Best way to cut kevlar?

-- Last Updated: Jun-14-13 9:46 PM EST --

Edit: Im wondering how to cut kevlar that is already glassed/hardened.

************Here are pictures ****************

I am going to lower the seat on my J200 as it just feels too high compared to my other solos. Its a 80's Crozier and he used a unique seat mount. It is a box made of kevlar with open ends. Its about 6" high, 8" wide and 18" long. It looks to be only a couple layers thick with no reinforcements (meaning ribs or foam core) The sliding seat rails are mounted on top of the 'box' with nylon spacers, washers, and bolts.

So I need to cut it out. I was thinking of using a dremel and a abrasive cutoff wheel and doing a rough cut about a half inch from the floor. Once the box is removed I would go back and very carefully try to cut the remaining half inch tab off of the floor and sand it a little to get it flush.

Next, I was thinking I would set up some sort of fence system to keep the cut straight and attach it to the kevlar box. I was thinking of using some wood or aluminum rod and use a ratchet grip to clamp it to the box. Then I could create a reasonably straight cut to lower the seat 1.5" total.

I work at a machine shop so I also have access to a bandsaw, vertical mill, welder...almost any cutting equipment you can think of, so Im just looking for thoughts or other ideas about my process. My goal is to create a straight cut and not have the kevlar structure delaminate or fray. Also, repeatability from side to side is important so my seat isnt tilted. Ideally I think a 10" abrasive wheel on a table saw would be ideal which is only $9 at nothern tool.

Has anyone cut kevlar with a blade like this? Did it work well or is this a horrible idea?

I will re attach the box with 2" kevlar tape (1" on the box, 1" on the floor) and G flex epoxy. Advice on using G Flex to wet out kevlar would also be helpful.

Thanks for any help

I use scissors
Despite repeatedly seeing people advise that Kevlar can’t be cut with a scissors, I have cut 5 oz/yd aramid cloth this way many times. I mark the cut with the cloth on a flat surface then slowly cut along the mark with sharp scissors.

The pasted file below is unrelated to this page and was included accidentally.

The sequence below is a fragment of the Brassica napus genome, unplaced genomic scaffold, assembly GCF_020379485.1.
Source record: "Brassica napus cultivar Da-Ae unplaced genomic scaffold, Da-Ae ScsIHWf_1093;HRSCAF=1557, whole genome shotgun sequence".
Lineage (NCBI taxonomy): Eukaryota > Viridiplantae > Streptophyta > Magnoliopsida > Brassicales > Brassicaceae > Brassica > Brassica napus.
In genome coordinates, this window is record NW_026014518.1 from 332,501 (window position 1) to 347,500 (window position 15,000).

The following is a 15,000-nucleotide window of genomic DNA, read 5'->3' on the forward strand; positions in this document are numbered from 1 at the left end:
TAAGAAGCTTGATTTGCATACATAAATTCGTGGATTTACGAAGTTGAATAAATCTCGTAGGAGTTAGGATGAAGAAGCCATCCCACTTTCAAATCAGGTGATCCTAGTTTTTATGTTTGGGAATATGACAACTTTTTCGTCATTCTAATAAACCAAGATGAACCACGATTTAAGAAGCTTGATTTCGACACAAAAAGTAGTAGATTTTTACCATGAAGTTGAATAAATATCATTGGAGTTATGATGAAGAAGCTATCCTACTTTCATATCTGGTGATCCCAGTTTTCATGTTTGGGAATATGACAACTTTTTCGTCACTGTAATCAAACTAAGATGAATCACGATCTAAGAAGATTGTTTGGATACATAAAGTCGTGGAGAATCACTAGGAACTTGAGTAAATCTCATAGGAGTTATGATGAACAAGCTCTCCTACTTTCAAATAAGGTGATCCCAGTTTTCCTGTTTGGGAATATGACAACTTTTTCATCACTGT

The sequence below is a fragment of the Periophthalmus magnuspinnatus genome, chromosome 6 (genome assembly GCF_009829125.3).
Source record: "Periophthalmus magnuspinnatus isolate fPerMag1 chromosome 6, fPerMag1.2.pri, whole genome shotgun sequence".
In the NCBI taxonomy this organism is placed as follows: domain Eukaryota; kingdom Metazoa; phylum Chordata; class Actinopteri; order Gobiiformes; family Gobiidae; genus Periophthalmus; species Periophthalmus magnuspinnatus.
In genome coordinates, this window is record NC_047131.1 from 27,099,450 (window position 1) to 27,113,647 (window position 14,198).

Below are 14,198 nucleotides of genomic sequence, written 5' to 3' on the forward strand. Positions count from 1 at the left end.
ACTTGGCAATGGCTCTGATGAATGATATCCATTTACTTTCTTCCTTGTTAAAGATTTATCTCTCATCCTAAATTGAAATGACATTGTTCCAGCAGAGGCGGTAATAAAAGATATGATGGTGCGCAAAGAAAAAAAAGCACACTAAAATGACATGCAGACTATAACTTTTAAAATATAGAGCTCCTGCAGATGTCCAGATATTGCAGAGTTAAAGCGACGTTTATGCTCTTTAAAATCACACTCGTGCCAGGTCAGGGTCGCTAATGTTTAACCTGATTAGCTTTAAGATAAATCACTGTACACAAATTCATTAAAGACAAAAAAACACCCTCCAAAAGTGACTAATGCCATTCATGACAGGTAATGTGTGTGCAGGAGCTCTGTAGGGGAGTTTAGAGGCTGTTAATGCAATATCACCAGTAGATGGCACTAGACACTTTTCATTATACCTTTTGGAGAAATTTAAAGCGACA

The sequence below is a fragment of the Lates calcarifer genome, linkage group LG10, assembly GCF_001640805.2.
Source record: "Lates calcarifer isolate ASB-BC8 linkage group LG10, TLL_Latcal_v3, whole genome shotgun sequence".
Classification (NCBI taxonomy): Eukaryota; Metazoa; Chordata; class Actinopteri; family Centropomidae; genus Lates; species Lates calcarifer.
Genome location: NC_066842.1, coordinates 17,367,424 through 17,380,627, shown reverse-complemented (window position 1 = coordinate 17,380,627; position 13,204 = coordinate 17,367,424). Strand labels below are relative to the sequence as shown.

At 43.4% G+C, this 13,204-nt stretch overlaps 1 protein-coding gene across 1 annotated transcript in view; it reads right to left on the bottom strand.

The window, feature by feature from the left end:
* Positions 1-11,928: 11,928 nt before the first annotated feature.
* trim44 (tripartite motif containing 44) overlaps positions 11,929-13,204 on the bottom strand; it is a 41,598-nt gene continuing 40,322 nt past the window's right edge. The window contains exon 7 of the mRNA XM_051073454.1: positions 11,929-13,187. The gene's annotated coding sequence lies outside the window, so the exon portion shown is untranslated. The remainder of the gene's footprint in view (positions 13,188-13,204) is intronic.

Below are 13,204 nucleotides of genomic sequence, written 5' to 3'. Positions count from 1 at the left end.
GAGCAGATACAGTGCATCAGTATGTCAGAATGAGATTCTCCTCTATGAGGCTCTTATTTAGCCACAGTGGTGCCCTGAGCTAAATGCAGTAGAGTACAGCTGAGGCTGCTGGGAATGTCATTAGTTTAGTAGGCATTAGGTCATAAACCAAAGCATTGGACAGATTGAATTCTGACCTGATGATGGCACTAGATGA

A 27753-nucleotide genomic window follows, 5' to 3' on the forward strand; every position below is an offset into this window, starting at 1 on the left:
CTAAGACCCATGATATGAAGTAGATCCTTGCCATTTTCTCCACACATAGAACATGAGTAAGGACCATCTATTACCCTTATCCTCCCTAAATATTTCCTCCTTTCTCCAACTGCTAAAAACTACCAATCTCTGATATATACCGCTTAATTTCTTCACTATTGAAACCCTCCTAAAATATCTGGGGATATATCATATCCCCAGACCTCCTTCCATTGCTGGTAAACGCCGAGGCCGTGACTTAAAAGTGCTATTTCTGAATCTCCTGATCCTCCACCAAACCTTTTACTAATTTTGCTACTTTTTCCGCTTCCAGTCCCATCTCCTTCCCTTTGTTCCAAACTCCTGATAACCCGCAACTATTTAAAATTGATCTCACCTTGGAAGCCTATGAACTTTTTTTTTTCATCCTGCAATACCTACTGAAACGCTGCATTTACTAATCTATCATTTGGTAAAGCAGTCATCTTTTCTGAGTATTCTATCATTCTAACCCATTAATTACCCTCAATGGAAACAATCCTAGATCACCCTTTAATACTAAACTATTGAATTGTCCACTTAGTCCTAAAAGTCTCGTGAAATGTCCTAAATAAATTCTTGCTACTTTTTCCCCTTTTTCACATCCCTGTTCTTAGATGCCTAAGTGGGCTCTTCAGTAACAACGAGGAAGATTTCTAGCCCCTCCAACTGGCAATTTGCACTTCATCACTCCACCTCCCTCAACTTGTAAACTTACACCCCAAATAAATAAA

Yes it is a workout for your hands and you will dull your scissors, so have a scissors sharpener on hand. I find that you are much less likely to deform the weave of the cloth and wind up with a lot of fraying this way.

My hands used to be much stronger but I still have at least moderately strong hands.

Not scissors
I’m thinking the OP means kevlar that is already in a laminate. Scissors would be very tough going. Maybe something like a tin-snip would work, though I would prefer to use a grinder. As for sanding off the last little bit - that might make it messier. Maybe just put something over it so you don’t cut yourself?

A very sharp knife might also cut through your lay-up. I would think a chisel could do it, but again, could be risky if it slipped and went right though.

Not cloth

– Last Updated: Jun-14-13 3:06 PM EST –

Canoehead is correct. Im wondering about kevlar that is already in laminate (skin coat, no gel coat). I dont have trouble cutting the 2" cloth tape.

Im wondering on the best way to saw/cut through the boat material that was glassed in 30 years ago.

Mostly, does an abrasive wheel fray or pull the laminate?

I dont think tin snips would work because the material has to move out of the way to move forward and that wouldnt be practical.

I see
For aramid in a laminate I would probably try an oscillating saw, something with a replaceable blade so you wouldn’t feel bad about dulling it.

I was thinking about that, but I could only use that once the seat box is removed. I dont think there is enough room between the seat box and the side of the canoe to use a reciprocating saw to cut it off the canoe.

other thoughts …

– Last Updated: Jun-14-13 4:09 PM EST –

Are the sides of the thing close to vertical ?

1. Maybe cut out a bit then simply through bolt the top half to the lower with the overlap ?